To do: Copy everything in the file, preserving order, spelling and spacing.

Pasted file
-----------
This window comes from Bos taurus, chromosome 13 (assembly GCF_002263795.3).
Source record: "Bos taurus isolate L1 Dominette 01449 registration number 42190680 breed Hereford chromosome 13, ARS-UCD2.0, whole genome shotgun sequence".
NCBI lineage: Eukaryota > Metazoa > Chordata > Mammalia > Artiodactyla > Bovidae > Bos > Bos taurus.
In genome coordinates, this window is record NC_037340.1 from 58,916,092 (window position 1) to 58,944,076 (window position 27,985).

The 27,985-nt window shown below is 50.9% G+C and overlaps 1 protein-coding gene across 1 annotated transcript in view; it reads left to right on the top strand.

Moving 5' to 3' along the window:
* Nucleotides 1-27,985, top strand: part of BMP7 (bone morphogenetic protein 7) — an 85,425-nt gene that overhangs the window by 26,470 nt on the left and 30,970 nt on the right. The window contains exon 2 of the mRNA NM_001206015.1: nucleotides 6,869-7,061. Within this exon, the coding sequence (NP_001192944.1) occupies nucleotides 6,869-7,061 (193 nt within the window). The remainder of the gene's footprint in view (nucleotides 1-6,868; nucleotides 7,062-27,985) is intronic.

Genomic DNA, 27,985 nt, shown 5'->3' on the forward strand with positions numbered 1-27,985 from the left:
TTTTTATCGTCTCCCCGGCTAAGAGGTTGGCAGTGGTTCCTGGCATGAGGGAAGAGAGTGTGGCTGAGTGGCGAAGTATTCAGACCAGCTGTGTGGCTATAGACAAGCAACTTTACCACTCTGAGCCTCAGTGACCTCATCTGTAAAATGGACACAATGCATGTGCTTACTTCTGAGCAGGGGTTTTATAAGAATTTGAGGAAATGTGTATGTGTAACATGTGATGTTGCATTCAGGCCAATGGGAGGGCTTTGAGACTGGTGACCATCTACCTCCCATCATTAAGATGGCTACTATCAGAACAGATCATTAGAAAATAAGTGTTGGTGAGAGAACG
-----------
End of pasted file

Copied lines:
This window comes from Bos taurus, chromosome 13 (assembly GCF_002263795.3).
Source record: "Bos taurus isolate L1 Dominette 01449 registration number 42190680 breed Hereford chromosome 13, ARS-UCD2.0, whole genome shotgun sequence".
NCBI lineage: Eukaryota > Metazoa > Chordata > Mammalia > Artiodactyla > Bovidae > Bos > Bos taurus.
In genome coordinates, this window is record NC_037340.1 from 58,916,092 (window position 1) to 58,944,076 (window position 27,985).

The 27,985-nt window shown below is 50.9% G+C and overlaps 1 protein-coding gene across 1 annotated transcript in view; it reads left to right on the top strand.

Moving 5' to 3' along the window:
* Nucleotides 1-27,985, top strand: part of BMP7 (bone morphogenetic protein 7) — an 85,425-nt gene that overhangs the window by 26,470 nt on the left and 30,970 nt on the right. The window contains exon 2 of the mRNA NM_001206015.1: nucleotides 6,869-7,061. Within this exon, the coding sequence (NP_001192944.1) occupies nucleotides 6,869-7,061 (193 nt within the window). The remainder of the gene's footprint in view (nucleotides 1-6,868; nucleotides 7,062-27,985) is intronic.

Genomic DNA, 27,985 nt, shown 5'->3' on the forward strand with positions numbered 1-27,985 from the left:
TTTTTATCGTCTCCCCGGCTAAGAGGTTGGCAGTGGTTCCTGGCATGAGGGAAGAGAGTGTGGCTGAGTGGCGAAGTATTCAGACCAGCTGTGTGGCTATAGACAAGCAACTTTACCACTCTGAGCCTCAGTGACCTCATCTGTAAAATGGACACAATGCATGTGCTTACTTCTGAGCAGGGGTTTTATAAGAATTTGAGGAAATGTGTATGTGTAACATGTGATGTTGCATTCAGGCCAATGGGAGGGCTTTGAGACTGGTGACCATCTACCTCCCATCATTAAGATGGCTACTATCAGAACAGATCATTAGAAAATAAGTGTTGGTGAGAGAACG